Since 2017 the park has outsourced a majority of its winter operations to the Loppet Foundation, a non-profit organization focused on outdoor adventure in the Minneapolis area. The Foundation pays the park a rental fee for park access and use of a Trailhead building that opened in 2018.
“We ran the operation for years and years, and our golf maintenance guys would shift into winter recreation work,” said Roxann Maxey, Golf Course Operations Manager for Theodore Wirth Regional Park. “But they worked seven days a week for eight months on the courses, so the last thing they wanted to do was transition into grooming cross-country ski trails. And we realized that people who are into that sport do a better job of maintaining, developing and marketing it. We have four snow grooming machines that go for $700,000 each, so by partnering with a non-profit they can go out and knock on doors of ski enthusiasts and corporations to help offset those expenses.”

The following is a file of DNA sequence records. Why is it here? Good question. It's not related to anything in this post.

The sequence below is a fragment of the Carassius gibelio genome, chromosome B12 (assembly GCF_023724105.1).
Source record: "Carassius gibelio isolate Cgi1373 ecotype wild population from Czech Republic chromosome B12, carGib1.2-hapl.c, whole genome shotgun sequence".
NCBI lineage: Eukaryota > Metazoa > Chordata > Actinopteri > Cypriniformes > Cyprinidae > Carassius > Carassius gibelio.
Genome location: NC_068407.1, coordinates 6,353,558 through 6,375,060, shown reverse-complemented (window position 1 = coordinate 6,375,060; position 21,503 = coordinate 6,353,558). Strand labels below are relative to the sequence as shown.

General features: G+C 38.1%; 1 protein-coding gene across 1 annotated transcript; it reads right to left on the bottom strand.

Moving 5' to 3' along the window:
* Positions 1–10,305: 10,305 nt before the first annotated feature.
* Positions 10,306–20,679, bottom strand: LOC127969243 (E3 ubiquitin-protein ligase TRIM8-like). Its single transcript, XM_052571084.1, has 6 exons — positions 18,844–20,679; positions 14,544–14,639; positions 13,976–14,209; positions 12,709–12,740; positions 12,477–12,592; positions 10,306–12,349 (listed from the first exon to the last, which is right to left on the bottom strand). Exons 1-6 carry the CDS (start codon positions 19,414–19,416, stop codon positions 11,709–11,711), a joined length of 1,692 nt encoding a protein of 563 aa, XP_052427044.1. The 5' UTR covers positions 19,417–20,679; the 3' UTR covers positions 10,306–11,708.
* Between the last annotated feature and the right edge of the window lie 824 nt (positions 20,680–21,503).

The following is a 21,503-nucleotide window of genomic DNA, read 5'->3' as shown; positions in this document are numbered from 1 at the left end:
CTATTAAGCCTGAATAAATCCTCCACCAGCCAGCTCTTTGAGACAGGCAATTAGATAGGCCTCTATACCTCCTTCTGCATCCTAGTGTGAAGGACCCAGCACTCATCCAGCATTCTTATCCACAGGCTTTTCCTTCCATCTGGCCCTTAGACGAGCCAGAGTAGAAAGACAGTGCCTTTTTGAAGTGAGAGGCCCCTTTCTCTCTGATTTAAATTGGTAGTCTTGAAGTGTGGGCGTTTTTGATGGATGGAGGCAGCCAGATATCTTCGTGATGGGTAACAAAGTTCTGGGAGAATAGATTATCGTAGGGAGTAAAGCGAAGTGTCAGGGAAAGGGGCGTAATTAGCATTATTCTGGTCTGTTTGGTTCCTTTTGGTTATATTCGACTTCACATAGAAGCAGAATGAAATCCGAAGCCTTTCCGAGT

“Golf can be looked as a sport that in some people’s eyes doesn’t necessarily serve all,” added Maxey. “Providing access for more people with winter activities, and the business that brings in, has really helped the golf business in Minnesota become a bit more financially stable.”